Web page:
In 1861, Longfellow’s wife Fanny clipped the curls of her seven-year old daughter and decided to preserve them in wax. A few drops fell unnoticed on her dress. When a breeze gusted through the window, it ignited Fanny’s dress. She ran frantically to her husband’s study where Henry tried to extinguish the flames with a throw rug. When that didn’t work, he wrapped his arms around Fanny in hopes of smothering the flames. Henry could not even attend his own wife’s funeral due to the severity of burns to his face, arms, and hands.
The Christmas following his wife’s death, Longfellow wrote, How inexpressibly sad are all th holidays. A year after that he wrote, “I can make no record of these days. Better to leave them wrapped in silence. Perhaps someday God will give me peace.”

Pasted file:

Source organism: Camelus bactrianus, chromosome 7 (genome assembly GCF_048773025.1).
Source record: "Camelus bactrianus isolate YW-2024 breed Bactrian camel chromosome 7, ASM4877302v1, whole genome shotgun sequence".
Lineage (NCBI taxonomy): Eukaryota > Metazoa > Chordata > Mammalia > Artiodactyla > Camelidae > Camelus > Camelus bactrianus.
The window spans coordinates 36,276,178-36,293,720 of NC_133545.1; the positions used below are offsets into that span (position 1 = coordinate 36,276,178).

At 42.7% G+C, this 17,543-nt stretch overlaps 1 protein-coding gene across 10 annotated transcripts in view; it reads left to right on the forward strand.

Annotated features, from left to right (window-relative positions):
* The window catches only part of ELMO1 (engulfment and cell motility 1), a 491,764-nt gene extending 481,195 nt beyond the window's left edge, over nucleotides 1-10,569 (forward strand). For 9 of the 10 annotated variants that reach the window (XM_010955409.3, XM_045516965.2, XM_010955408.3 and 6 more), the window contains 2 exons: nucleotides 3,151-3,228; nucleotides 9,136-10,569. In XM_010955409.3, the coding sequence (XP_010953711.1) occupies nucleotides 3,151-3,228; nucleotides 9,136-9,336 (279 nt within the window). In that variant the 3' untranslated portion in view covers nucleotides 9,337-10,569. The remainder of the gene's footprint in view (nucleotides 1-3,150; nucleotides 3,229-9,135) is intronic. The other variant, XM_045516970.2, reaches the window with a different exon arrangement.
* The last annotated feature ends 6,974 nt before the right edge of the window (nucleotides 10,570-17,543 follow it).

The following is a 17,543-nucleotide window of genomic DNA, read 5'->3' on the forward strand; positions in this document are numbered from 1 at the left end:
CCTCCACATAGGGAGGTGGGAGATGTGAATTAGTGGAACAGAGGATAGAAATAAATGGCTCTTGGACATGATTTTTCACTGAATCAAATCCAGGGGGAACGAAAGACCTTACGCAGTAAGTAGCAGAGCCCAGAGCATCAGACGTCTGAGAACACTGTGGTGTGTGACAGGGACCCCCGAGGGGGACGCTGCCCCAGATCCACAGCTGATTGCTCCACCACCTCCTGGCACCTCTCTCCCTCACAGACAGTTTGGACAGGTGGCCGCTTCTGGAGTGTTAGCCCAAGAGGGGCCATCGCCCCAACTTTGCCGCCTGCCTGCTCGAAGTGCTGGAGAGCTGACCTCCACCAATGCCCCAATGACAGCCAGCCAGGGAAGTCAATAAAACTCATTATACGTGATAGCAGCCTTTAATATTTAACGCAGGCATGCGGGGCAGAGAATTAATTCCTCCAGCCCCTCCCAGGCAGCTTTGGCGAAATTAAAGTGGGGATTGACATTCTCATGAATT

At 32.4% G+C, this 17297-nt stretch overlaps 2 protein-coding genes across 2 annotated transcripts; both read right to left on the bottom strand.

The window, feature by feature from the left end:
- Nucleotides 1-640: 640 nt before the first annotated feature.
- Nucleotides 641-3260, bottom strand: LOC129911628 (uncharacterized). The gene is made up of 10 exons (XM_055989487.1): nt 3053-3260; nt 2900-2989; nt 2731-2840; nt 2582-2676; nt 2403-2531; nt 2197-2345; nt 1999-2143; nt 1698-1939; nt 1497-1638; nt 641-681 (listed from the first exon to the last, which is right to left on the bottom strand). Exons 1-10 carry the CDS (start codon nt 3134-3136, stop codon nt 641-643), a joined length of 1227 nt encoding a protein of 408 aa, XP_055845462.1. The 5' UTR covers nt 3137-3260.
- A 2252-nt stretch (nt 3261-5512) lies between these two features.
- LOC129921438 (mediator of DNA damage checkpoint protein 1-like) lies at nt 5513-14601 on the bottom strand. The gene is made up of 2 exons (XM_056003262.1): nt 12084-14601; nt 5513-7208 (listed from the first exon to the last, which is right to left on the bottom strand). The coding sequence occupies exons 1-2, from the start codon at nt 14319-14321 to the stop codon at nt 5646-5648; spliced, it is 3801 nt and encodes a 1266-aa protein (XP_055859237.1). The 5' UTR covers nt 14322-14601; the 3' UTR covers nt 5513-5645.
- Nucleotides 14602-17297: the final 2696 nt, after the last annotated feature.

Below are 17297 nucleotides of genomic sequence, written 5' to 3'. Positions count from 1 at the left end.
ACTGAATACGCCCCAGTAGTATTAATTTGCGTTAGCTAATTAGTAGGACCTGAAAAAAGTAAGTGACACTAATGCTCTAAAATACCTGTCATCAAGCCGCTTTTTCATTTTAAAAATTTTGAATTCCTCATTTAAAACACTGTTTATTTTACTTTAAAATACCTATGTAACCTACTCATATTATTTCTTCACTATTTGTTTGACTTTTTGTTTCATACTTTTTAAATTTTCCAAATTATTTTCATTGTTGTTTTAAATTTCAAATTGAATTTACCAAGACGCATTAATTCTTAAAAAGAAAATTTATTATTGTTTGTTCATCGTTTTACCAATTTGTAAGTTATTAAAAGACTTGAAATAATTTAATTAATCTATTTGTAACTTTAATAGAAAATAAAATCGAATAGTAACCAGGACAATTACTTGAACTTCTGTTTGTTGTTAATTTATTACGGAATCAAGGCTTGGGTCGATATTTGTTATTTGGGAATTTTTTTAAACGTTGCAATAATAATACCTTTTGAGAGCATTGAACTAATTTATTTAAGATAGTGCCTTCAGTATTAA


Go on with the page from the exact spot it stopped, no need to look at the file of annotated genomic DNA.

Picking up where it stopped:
Almost a year later, Longfellow heard that his oldest son Charles, a lieutenant in the Army of the Potomac, had been severely wounded. A bullet passed under his shoulder blades, ripping off one of his spinal processes. That Christmas Henry left his journal entry blank.
Finally, on Christmas Day of 1864, Longfellow wrote the words of the poem, “Christmas Bells.” Apparently, tragedy was not able to take Longfellow’s hope in God and God was able to renew Henry’s peace.